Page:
“There is a direct connection between transit and the economic vitality of a community,” she said. 

Metro is the largest transit agency in the Northwest (and one of the 10 largest in the nation) and also sports the largest vanpool program in the nation.  Public transportation saves motorists in the Puget Sound region more than $300 million annually in transportation costs, according to the Texas Transportation Institute.

“Clearly, transit plays a major role in keeping cars off the road, which reduces congestion and helps our environment,” Ogershok said. “Total ridership in 2011 was about 112.8 million trips (Metro bus, DART, SLU Streetcar).  We’re expecting roughly a 2.3-percent increase in 2012 when final ridership numbers are in.”

Ogershok said the problems caused by chokepoints into and out of the city can be reduced with effective use of public transit. “Our area has a limited number of major corridors because of the constraints of Lake Washington, Elliott Bay, the Duwamish River and the ship canal,” she said. 

Public transit across Lake Washington has seen a dramatic increase since tolls were instated on the SR 520 bridge. “Metro has seen a 25-percent increase in ridership, and we now carry more than 15 percent of all the daily person trips across the [SR 520] bridge,” Ogershok said.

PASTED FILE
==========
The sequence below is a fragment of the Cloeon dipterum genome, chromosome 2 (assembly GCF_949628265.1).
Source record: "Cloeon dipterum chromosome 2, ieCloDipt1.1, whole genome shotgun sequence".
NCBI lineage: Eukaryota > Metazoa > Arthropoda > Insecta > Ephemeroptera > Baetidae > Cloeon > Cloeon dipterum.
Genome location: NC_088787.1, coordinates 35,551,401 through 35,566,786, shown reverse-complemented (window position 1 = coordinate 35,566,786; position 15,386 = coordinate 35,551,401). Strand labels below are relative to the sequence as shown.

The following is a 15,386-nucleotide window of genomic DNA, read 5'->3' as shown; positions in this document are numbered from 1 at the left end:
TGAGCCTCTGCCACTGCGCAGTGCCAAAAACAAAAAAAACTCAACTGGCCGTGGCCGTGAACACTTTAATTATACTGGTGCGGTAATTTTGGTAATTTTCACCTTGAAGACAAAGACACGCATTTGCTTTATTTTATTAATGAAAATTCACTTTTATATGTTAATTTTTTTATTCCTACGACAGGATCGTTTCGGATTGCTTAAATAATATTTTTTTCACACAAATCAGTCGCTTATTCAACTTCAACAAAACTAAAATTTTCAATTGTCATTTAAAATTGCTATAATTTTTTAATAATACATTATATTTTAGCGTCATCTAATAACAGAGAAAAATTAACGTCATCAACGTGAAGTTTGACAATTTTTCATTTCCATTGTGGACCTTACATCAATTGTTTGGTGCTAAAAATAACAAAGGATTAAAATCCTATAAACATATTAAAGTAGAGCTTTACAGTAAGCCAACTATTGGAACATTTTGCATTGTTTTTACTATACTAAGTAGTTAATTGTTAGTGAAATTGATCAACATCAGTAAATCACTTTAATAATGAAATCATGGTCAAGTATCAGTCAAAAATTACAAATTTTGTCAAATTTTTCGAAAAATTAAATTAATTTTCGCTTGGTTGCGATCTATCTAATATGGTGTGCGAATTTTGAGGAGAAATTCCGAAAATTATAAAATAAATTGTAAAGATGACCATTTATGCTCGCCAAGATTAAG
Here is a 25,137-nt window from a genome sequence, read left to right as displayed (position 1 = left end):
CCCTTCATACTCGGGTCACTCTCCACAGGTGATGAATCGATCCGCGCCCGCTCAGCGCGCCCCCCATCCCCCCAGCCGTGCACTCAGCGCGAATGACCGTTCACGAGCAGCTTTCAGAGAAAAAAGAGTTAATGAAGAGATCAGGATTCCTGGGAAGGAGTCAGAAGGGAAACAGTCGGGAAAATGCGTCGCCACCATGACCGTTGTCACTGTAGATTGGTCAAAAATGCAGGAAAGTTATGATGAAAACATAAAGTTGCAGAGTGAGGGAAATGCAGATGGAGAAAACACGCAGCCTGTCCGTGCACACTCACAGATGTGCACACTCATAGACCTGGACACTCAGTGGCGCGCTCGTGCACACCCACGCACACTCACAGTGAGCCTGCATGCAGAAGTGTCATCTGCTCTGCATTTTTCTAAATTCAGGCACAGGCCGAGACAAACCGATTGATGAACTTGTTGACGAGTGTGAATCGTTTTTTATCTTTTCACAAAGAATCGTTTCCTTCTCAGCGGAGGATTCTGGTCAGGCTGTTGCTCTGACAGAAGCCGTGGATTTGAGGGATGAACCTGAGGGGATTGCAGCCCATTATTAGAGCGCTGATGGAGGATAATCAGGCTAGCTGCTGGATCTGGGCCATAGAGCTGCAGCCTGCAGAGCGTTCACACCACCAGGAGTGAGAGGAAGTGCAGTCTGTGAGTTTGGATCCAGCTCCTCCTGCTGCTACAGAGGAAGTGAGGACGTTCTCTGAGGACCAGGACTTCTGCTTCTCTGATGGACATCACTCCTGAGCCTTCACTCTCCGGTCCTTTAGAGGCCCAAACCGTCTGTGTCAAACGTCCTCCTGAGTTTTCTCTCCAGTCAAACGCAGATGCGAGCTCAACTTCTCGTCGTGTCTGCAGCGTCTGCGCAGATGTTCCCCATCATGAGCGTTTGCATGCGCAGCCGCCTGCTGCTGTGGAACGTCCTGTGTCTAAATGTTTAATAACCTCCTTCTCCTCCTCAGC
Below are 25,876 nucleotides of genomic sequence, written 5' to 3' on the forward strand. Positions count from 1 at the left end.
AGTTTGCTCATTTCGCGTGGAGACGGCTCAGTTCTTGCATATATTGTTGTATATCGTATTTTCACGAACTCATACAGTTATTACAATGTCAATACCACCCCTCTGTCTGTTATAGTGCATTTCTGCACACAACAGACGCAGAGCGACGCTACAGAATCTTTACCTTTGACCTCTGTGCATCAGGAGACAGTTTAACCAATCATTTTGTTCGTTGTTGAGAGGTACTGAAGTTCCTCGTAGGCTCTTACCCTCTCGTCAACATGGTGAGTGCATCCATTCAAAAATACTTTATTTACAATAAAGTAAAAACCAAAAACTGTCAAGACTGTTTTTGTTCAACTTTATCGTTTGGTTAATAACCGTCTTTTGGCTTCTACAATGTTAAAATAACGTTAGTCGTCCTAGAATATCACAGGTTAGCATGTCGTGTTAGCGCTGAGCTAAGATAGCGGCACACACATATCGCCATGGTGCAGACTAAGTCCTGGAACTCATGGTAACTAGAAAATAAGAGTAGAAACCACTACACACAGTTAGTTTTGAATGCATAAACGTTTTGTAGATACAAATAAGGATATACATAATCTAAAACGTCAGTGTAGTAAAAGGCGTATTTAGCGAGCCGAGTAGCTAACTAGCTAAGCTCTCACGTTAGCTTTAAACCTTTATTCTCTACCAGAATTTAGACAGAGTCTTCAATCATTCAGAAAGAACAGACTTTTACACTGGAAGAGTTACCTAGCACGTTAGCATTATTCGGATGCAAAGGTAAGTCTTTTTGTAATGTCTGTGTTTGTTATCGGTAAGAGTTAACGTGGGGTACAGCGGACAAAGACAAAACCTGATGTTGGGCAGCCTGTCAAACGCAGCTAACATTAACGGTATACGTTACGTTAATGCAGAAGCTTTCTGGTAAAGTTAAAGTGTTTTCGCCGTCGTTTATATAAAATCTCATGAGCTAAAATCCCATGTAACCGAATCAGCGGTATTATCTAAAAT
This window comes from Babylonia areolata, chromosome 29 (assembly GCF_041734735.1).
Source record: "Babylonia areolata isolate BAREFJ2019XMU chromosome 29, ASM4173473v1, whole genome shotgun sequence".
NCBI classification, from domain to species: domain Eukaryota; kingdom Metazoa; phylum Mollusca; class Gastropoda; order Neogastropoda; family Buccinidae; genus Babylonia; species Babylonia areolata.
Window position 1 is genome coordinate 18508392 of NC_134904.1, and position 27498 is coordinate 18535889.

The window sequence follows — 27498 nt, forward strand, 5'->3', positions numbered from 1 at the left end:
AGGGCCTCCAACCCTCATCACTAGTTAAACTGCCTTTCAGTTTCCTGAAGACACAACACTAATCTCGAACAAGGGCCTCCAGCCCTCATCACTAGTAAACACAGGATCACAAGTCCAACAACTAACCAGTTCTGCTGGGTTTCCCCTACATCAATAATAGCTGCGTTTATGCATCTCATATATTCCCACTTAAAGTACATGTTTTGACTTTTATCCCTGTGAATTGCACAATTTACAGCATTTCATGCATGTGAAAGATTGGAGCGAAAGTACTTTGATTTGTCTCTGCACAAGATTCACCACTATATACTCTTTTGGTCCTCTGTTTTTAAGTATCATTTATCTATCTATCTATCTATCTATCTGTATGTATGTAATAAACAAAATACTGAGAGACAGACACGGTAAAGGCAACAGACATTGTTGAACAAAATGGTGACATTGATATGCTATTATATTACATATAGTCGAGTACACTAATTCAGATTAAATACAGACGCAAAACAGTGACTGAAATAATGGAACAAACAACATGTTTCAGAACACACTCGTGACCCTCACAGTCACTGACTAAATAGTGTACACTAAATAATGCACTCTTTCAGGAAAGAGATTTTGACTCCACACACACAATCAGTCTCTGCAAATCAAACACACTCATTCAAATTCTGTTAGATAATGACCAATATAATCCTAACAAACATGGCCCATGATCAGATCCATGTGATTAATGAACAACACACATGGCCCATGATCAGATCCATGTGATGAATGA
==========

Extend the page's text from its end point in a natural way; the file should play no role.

Tolling on SR 520 is expected to raise $1 billion overall toward the $4.13 billion SR 520 bridge-replacement and HOV program, which builds 12.8 miles of safety and mobility improvements from Interstate 5 in Seattle to state Route 202 in Redmond.


People matter

The city has said its highest priority in its efforts to decrease traffic congestion is keeping users of the transportation system safe. SDOT is using a combination of education, street improvements, enforcement and evaluation techniques to reach its long-term goal of zero fatalities or serious injuries by 2030, according to Nielsen. 

Some Seattle residents say the key to reducing traffic and keeping commuters safe requires that individual commuters be more aware of their surroundings.

Drew Frye bikes every day from the top of Queen Anne to his job on Roy Street. He said it is much more dangerous than it needs to be for commuters who choose to bike in Seattle.

“A lot of places, there aren’t bike lanes,” Frye said. “So if I want to go through the downtown area, I’ll have to stick to certain roads that have bike lanes in the right direction. A lot of times, I’ve noticed drivers whipping into the bike lane without signaling; I barely have enough time to stop.”

Frye said that in his hometown of Santa Cruz, Calif., there were more bike lanes and drivers were more aware of bikers.

“I just don’t trust any of the drivers [in Seattle],” Frye said. “I would like to see people looking and not cutting off bikers because if I run into the back of a car, I could get really hurt, whereas the driver would be totally fine. It’s in my best interest — maybe financially for them, it’s in their interest, too — but I would like to see them looking out for the bikers the way I look out for the cars.”

Amy Bragg, originally from Dallas, commutes to the International District south on state Route 99. She thinks that drivers need to speed up on the highways.

“I think that Washington drivers are very timid; they’re too passive [as] drivers,” she said. “If you merge, you need to merge whenever you put on your blinker.”